I like to say that I read the New York Times so that you don’t have to (plus I can claim an online subscription as a tax deduction, which helps), but today is one of those days you wish you had a subscription for the amazing “news” feature on the dismal future prospects of Kamala Harris. Here’s the hed:
This “news story” was reported by three Times journalists, but what is the actual “news” that would prompt such an article? Did she collapse while being bundled into a van on a campaign swing? Did she seem to suffer a stroke mid-sentence, like her boss? No: this story has all the hallmarks of agenda journalism untethered to any actual news event.
The article quotes almost no one by name, relying on the favorite media source in politics—”Anonymous”—supposedly for fear of offending the Biden White House. Maybe, but more likely this is a premier instance of “ventriloquist journalism,” where you find a source (and “anonymous” courses are best of all, even when they aren’t made up) to ratify a preexisting story line. In other words, the Times editors decided the time had some to put out a more explicit hit piece on Kamala, and assigned their best political reporters to run the usual playbook. A story like this doesn’t just happen without editorial deliberation.
The resulting article is stunning in its negative portrayal of Harris:
But the painful reality for Ms. Harris is that in private conversations over the last few months, dozens of Democrats in the White House, on Capitol Hill and around the nation — including some who helped put her on the party’s 2020 ticket — said she had not risen to the challenge of proving herself as a future leader of the party, much less the country. Even some Democrats whom her own advisers referred reporters to for supportive quotes confided privately that they had lost hope in her.
Through much of the fall, a quiet panic set in among key Democrats about what would happen if President Biden opted not to run for a second term. Most Democrats interviewed, who insisted on anonymity to avoid alienating the White House, said flatly that they did not think Ms. Harris could win the presidency in 2024. Some said the party’s biggest challenge would be finding a way to sideline her without inflaming key Democratic constituencies that would take offense.
Now with Mr. Biden appearing all but certain to run again, the concern over Ms. Harris has shifted to whether she will be a political liability for the ticket.
I imagine Dan Quayle and the ghost of Spiro Agnew are smiling right now.
This passage is especially fun:
No one feels the frustration of being underestimated more acutely than Ms. Harris, but she makes a point of not exhibiting it publicly. In an interview with The New York Times while she was in Japan last fall, she tried to explain her own political identity.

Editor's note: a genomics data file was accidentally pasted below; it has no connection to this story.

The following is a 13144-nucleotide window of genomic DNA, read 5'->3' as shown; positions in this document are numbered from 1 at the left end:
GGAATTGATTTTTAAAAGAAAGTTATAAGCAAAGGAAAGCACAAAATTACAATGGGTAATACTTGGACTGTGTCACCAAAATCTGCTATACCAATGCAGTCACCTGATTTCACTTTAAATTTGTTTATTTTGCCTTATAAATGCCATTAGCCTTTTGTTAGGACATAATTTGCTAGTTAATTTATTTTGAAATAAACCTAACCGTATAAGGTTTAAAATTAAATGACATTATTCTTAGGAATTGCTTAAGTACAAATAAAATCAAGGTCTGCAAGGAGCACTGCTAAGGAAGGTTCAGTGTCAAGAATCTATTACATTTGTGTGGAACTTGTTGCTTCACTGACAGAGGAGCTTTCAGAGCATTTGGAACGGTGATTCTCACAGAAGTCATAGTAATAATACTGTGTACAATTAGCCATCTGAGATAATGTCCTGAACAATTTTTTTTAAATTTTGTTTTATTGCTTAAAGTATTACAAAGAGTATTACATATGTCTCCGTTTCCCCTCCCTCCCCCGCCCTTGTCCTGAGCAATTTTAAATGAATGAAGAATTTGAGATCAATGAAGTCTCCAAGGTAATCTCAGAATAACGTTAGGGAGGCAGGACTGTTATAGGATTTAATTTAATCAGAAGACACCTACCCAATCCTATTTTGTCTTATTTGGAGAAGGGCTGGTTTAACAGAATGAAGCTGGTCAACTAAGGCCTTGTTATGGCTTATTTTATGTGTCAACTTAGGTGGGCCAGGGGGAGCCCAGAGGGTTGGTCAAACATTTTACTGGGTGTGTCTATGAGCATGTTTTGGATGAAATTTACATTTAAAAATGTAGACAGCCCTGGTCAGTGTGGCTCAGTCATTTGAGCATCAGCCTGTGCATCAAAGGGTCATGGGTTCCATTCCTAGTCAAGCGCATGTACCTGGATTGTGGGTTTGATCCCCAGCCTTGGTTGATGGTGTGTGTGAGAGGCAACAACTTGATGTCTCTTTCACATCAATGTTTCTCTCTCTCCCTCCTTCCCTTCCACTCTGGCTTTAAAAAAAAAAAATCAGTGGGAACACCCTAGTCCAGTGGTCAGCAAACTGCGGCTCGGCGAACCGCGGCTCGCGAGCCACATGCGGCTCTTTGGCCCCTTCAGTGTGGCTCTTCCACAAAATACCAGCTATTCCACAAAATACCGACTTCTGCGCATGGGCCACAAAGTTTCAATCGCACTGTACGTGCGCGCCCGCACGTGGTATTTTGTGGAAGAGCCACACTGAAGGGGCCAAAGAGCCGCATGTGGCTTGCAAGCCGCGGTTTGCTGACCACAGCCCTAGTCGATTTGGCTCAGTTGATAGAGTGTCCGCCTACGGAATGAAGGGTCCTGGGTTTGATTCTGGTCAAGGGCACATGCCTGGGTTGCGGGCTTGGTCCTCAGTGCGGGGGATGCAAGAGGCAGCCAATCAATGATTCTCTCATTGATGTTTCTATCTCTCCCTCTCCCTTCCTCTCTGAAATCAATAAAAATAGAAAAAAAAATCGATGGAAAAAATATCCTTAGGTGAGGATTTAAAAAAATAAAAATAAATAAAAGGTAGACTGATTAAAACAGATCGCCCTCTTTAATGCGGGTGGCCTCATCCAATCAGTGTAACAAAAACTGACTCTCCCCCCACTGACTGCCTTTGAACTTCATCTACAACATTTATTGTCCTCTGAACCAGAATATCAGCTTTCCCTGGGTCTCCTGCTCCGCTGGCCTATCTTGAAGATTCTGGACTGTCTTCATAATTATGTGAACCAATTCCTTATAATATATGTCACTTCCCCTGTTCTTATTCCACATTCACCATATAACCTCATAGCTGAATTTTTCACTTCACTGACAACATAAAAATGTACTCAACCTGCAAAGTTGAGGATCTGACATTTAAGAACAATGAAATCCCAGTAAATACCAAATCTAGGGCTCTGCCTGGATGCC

“You got to know what you stand for and, when you know what you stand for, you know what to fight for,” Ms. Harris said.
What that translates to in tangible terms is less clear.
Let that last sentence sink in: “What that translates to in tangible terms is less clear.” This is not news or even “news analysis.” It is the editorial voice of Times tacitly confessing that Harris is an idiot.
Then there is the sheer comedy:
“My bias has always been to speak factually, to speak accurately, to speak precisely about issues and matters that have potentially great consequence,” she said in the interview in Japan. “I find it off-putting to just engage in platitudes. I much prefer to deconstruct an issue and speak of it in a way that hopefully elevates public discourse and educates the public.”
It is hard to imagine that the Times reporters included this outtake from an interview conducted last fall without laughing, and without malice aforethought.
The article ends with an unintended comic note offered by the totally hackish and terminally lightweight historian Douglas Brinkley (who is a perfect fit for Harris actually as he is a bottomless pit of banality):
“President Biden has to give her more leeway to be herself and not make her overly cautious that a mistake, a rhetorical mistake, will cost the party a lot,” Mr. Brinkley said. “It’s better to let Kamala be Kamala.”
It is one thing to say, 40 years ago, “Let Reagan be Reagan,” but “Let Kamala be Kamala” is exactly why she has become a laughing stock.
Let’s get out, as John McLaughlin used to say. Going back to the drive to oust Nixon in 1973-74, it was necessary first to get Spiro Agnew out. Likewise today before you can push out Biden, you have to get rid of Harris. I don’t go in for any of the favorite fan fiction that the Obamas are behind this as a plot to pave the way for Michelle; I see no evidence that she wants to undergo the rigors of a presidential campaign, nor do I think she’d be any good at it.
If anyone is quietly pushing the “dump Biden/Harris” plan behind the scenes, it’s Hillary Clinton, who still pines for the Oval Office with Gollum-like fanaticism. And sure enough, she makes an appearance in the Times story:
Two [unnamed, naturally] Democrats recalled private conversations in which former Secretary of State Hillary Clinton lamented that Ms. Harris could not win because she does not have the political instincts to clear a primary field. Nick Merrill, a spokesman for Mrs. Clinton, said she was strongly supportive of Ms. Harris and often spoke with her about shared experiences of being “a woman in power.” He added: “They have built and maintained a strong bond. Any other characterization is patently false.”
Which means it’s completely true. Pass the popcorn.